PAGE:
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Jimi Hendrix (1942 - 1970)

Related: 1942 - 1970

Related: American music - guitar - rock music

Are You Experienced (1967) - Jimi Hendrix [Amazon.com] [FR] [DE] [UK]

As emblematic of its time as of its sorcerer-like creator, 1967's Are You Experienced unleashed Jimi Hendrix onto a world in the midst of such cultural and musical shakeups that it really didn't seem as "far out" as it actually was. It wasn't just Hendrix's virtuosic skill as a pure player that was so impressive; it was, even more, the range and scope of sheer sound that he coaxed, cajoled, and ripped out of his instrument. "Purple Haze," "Manic Depression," and "I Don't Live Today" filled ears with indelible sonic images, and songs like "Foxey Lady" and "Fire" pointed the way toward a new brand of rock-charged soul music. And how about a hand for drummer Mitch Mitchell? --Billy Altman, Amazon.com

Biography

James Marshall "Jimi" Hendrix (November 27, 1942 September 18, 1970) was an American guitarist, singer, songwriter and producer who is widely considered to be the most important electric guitarist in the history of popular music. Jimi Hendrix played the guitar left-handed. As a guitarist, he built upon the innovations of blues stylists such as B. B. King, Albert King, T-Bone Walker, and Muddy Waters, as well as those of R&B guitarists like Curtis Mayfield. In addition, he extended the tradition of rock guitar: although previous guitarists, such as The Kinks' Dave Davies, and The Who's Pete Townshend, had employed feedback, distortion and other special effects as sonic tools, Hendrix, due to his grounding in blues, soul music and R&B, was able to use these devices in a way that transcended their sources. He was also an accomplished songwriter whose compositions have been covered by countless artists. As a record producer and musical architect, he was one of the first to use the recording studio as an extension of his musical ideas. Finally, his image as a rock star places him in the lineage of Chuck Berry, Elvis Presley, and The Beatles.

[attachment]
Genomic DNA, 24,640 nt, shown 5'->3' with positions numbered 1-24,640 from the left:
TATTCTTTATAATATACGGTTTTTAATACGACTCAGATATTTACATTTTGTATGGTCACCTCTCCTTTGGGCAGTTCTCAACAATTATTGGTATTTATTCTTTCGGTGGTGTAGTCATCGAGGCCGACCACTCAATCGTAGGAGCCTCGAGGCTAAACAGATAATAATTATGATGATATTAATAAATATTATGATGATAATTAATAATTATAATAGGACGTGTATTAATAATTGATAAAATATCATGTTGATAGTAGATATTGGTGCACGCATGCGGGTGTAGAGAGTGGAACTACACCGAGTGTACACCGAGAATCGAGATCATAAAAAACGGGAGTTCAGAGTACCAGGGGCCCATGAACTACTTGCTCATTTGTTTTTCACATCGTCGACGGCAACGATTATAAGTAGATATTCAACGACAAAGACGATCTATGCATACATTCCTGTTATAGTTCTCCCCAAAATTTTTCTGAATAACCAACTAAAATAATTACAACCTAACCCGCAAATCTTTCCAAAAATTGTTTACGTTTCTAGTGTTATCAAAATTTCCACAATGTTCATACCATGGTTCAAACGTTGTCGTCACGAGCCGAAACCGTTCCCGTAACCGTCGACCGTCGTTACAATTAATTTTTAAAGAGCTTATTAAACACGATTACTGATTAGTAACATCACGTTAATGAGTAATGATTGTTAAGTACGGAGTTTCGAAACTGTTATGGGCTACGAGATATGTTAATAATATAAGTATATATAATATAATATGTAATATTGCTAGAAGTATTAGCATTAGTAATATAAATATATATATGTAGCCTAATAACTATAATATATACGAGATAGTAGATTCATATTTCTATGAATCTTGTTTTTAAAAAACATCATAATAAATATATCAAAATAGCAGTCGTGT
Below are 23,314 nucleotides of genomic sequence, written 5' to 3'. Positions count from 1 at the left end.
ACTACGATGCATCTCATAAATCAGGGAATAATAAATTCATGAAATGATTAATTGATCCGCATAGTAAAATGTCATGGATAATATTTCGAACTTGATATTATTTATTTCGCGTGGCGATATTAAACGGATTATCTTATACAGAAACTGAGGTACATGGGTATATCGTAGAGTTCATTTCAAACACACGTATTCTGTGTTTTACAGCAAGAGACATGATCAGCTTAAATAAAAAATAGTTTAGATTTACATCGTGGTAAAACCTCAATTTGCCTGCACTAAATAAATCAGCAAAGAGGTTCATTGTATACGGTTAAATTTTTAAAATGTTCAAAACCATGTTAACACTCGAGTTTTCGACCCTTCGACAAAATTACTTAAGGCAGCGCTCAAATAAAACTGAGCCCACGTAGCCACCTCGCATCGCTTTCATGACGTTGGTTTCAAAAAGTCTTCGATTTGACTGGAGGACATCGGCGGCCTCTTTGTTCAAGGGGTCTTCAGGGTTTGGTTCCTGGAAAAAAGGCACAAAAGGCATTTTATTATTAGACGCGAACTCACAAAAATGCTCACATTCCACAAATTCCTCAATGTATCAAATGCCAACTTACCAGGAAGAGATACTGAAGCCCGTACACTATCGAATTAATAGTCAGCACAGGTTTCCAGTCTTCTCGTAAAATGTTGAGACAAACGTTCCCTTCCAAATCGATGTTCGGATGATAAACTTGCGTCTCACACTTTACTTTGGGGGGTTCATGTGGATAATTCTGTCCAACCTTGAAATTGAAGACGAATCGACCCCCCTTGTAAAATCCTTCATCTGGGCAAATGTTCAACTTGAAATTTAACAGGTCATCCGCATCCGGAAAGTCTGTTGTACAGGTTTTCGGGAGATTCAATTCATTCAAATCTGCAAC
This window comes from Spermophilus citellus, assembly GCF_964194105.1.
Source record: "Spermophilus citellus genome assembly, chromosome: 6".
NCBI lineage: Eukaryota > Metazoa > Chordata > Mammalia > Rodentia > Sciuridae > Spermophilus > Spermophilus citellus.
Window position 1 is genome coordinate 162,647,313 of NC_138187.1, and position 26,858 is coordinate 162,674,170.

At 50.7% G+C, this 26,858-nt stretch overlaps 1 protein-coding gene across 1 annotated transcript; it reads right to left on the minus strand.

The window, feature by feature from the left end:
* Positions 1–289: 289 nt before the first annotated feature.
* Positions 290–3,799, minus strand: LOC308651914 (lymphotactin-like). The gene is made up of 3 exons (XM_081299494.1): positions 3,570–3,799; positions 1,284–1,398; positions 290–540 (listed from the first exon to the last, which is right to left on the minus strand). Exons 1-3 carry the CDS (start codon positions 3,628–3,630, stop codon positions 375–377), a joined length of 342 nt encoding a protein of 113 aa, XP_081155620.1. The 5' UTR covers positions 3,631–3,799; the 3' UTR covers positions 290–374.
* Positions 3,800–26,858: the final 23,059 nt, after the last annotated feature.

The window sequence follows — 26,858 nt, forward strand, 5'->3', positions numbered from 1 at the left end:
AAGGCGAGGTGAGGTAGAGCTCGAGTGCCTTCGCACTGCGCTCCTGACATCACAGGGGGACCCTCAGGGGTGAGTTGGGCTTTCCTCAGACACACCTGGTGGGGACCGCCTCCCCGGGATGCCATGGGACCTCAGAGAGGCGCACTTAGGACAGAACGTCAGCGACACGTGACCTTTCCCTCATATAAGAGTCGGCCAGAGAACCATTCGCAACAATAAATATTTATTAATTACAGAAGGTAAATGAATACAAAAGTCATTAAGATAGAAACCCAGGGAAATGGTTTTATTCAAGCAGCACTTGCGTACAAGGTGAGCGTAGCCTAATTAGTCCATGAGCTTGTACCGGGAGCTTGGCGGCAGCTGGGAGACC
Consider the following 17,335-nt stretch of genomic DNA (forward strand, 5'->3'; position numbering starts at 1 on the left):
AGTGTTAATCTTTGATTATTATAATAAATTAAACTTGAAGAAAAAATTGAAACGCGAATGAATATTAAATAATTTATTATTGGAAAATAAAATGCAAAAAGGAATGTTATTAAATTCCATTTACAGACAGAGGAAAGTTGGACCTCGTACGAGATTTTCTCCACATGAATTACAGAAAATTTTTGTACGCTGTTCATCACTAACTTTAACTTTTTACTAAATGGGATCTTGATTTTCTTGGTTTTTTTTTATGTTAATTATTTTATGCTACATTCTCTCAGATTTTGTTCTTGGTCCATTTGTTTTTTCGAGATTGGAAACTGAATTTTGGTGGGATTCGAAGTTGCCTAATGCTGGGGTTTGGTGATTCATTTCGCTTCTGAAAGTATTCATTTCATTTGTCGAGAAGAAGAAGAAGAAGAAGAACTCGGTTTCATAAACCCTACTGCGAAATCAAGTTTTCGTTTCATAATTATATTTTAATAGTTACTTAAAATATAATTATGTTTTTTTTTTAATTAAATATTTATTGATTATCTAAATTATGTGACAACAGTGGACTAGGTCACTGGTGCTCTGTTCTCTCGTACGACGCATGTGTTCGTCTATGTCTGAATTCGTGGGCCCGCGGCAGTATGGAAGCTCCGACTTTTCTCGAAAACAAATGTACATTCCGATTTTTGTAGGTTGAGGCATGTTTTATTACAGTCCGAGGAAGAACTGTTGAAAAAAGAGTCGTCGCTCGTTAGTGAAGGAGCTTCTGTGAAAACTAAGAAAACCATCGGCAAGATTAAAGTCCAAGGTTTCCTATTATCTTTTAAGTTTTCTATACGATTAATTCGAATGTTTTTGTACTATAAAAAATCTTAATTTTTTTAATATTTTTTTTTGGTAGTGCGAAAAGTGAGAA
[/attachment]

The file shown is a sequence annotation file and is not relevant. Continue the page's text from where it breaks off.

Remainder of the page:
The controversial nature of Hendrix's style is epitomized in the sentiments expressed about his renditions of the Star Spangled Banner, a tune he played loudly and sharply accompanied by simulated sounds of war (machine guns, bombs and screams) produced by Hendrix on guitar. The unforgettable renditions have been described by some people as a generation's statement on the unrest in U.S. society, and by others as an anti-American mockery; oddly symbolic of the beauty, spontaneity, and tragedy that was endemic to Hendrix's life. When asked on the Dick Cavett Show if he was aware of the outrage generated with the performance, Hendrix replied, "I thought it was beautiful." --http://en.wikipedia.org/wiki/Jimi_Hendrix [Apr 2005]

Vomit

Hendrix remained in England, and on September 18th, he died in bed of suffocation (vomit inhalation) after taking too many of an unfamiliar German sleeping pill. --wikipedia.org, Jan 2004

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